Christmas is undoubtedly a strange time of year – previous routines of day to day life are put to one side with little regard in favour of an alternate reality in which bringing trees indoors and convincing children that an old man broke into your house in the middle of the night is completely acceptable. But for all its weird and wonderful traditions, Christmas is also a great time to try something new or rediscover an old favourite, especially when it comes to drinks.
While the festive period is the ideal opportunity to take a break from the lager, wine or spirit you’ve been sipping for the other 11 months of the year, it’s worth noting that Christmas drinks are also a topic of hot debate. For some, the selection of tipples that resurface every December are one of the best, or worst, aspects of Christmas. It’s important to know your facts when it comes to Christmas drinks, so you can decide which one is best suited to your tastes – for this reason, we’ve put together all the information you need…
This warm, unusually sweet drink is a stalwart of Christmas, originating in Medieval times as a display of generosity and wealth towards household guests. In recent years though, mulled wine has steadily waned in popularity, but this is perhaps unfair, at least in part.
The fact of the matter is, mulled wine is made to be given away, and signs displaying words to the effect of “Come in for a free glass of mulled wine!” are not an uncommon sight in shops and Christmas markets throughout Britain in December. Unfortunately, this often leads to most people’s first experience of mulled wine being a drink made with the cheapest ingredients possible. However, when made with carefully chosen combinations of spices and flavours, mulled wine can become a very comforting winter warmer.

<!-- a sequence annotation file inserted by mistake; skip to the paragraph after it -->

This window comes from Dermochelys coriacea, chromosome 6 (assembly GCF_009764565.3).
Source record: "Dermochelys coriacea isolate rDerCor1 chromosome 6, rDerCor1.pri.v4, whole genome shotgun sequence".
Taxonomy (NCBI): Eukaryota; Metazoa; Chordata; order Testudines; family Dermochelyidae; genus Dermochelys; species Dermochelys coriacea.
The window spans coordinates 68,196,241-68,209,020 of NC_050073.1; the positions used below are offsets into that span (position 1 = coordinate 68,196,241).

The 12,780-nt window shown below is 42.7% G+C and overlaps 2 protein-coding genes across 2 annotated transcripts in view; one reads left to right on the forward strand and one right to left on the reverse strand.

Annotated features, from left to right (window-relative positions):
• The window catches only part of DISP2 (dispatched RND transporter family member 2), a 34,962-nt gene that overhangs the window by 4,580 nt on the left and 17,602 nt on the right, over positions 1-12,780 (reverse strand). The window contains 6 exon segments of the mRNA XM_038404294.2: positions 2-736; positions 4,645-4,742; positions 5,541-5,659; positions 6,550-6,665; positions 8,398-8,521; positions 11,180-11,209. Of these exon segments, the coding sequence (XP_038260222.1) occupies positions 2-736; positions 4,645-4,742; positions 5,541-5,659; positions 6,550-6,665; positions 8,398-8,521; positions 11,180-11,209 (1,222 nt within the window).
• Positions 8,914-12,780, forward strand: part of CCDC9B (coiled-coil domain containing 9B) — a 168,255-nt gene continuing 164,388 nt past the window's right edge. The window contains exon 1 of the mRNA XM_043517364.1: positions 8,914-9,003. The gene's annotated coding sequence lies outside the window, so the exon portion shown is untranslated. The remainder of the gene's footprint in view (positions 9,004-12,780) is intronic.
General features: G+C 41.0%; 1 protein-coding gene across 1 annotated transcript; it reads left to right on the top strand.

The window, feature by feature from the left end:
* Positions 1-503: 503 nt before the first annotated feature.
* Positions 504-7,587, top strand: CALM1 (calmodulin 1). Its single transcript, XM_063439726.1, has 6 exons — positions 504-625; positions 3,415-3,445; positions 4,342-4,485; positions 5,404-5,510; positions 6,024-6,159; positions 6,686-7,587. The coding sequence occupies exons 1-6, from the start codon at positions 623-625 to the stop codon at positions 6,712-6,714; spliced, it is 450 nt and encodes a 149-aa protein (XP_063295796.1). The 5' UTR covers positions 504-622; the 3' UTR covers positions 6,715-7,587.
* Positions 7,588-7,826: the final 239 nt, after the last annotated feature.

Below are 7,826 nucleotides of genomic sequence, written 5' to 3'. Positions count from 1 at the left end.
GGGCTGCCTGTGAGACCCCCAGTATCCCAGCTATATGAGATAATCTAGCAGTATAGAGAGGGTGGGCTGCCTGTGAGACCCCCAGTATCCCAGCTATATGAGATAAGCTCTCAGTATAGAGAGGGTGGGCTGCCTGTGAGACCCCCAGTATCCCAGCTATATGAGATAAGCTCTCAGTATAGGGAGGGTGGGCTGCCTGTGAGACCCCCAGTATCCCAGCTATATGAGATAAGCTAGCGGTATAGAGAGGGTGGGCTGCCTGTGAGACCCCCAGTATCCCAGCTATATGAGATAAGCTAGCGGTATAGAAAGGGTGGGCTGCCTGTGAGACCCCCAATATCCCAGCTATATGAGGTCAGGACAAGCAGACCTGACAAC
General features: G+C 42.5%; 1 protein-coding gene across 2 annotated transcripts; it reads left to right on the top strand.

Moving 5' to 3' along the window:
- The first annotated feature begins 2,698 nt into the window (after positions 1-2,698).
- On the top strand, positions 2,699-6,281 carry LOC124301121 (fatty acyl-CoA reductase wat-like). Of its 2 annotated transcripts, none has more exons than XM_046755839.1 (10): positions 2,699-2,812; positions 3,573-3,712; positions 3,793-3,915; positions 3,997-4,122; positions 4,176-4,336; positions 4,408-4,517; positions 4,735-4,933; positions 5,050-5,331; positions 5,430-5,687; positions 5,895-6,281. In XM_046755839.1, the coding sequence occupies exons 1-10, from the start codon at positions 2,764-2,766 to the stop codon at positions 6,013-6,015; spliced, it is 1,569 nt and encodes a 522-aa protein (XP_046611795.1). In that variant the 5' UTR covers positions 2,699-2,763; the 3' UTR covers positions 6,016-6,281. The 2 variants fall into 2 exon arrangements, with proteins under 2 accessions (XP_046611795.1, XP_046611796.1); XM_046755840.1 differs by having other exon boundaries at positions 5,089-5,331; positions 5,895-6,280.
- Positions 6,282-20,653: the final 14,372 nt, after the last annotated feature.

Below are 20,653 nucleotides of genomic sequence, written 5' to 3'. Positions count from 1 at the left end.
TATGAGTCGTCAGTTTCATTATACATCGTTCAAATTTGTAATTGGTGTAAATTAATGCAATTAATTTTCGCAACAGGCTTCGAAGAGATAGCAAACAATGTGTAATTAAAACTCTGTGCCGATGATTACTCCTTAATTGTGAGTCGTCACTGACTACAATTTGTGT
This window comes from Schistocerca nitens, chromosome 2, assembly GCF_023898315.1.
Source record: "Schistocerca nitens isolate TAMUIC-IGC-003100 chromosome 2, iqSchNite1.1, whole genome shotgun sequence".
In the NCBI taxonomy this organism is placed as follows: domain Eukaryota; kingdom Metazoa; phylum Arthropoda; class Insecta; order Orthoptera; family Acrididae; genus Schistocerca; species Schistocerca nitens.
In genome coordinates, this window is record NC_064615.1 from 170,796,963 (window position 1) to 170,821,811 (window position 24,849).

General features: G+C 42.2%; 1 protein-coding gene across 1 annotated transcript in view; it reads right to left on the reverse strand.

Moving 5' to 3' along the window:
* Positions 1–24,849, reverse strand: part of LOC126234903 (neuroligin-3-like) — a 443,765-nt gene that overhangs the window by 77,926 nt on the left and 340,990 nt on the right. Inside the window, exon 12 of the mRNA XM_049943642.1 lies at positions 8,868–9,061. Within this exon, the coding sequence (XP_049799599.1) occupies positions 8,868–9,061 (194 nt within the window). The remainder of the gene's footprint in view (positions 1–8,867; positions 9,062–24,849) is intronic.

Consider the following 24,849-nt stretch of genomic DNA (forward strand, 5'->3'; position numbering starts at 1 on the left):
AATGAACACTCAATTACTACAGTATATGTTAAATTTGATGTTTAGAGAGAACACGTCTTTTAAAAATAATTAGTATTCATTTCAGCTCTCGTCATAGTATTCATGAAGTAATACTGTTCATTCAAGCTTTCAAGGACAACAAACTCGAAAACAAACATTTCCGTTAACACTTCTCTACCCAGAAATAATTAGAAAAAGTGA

Add sugar, cinnamon sticks, nutmeg, orange peel, cardamom or ginger (depending on your tastes) to your favourite brand of full-bodied red wine as it begins to heat up, and leave it for at least 30 minutes, or up to 4 hours for the best effect, ensuring not to let it boil. Sieve the spices out before drinking, and the result is a mulled wine bursting with flavour. The Swedish version of mulled wine, known as Glögg, also mixes in spirits such as vodka or rum – take inspiration from this for a winter tipple with a real kick.
A reddish coloured liqueur made by combining gin with the sloe fruit (the plum’s smaller cousin), sloe gin is somewhat of a forgotten classic, and is traditionally made in the depths of winter as a warming drink, when the sloe berries are at their ripest.
The berries taste dreadful on their own, but when soaked in alcohol result in a rich, slightly tart drink that’s perfect for Christmas. The process of making sloe gin is fairly slow, but also simple and rewarding, and no cooking is required. Mix 450g of sloe berries in a large jar with 1l of your favourite gin and around 225g of caster sugar, and shake every other day for two months.
The sloe berries themselves, which grow naturally around the hedgerows of Britain, can be bought or picked wildly depending on how truly homemade you want your sloe gin to be. If you don’t want to wait a full two months, plenty of great sloe gins can be bought ready-made.
Perhaps the most controversial of the three choices on this list, egg nog is truly a divisive drink. A chilled, sweetened dairy-based drink with a frothy texture, egg nog is believed to have originated from a medieval British drink known as posset, a hot milk mixed with wine or ale and flavoured with spices and often used as a form of medicine. The recipe and name of the drink evolved in America in the late 18th century to become the egg nog we know today.
While egg nog can be bought ready-made, it’s at its best when it’s home made by whisking eggs with caster sugar, before stirring in milk, double cream and a rum or bourbon of your choice. Refrigerate the mixture for 2 weeks, then add whisked egg whites, more sugar and nutmeg to serve.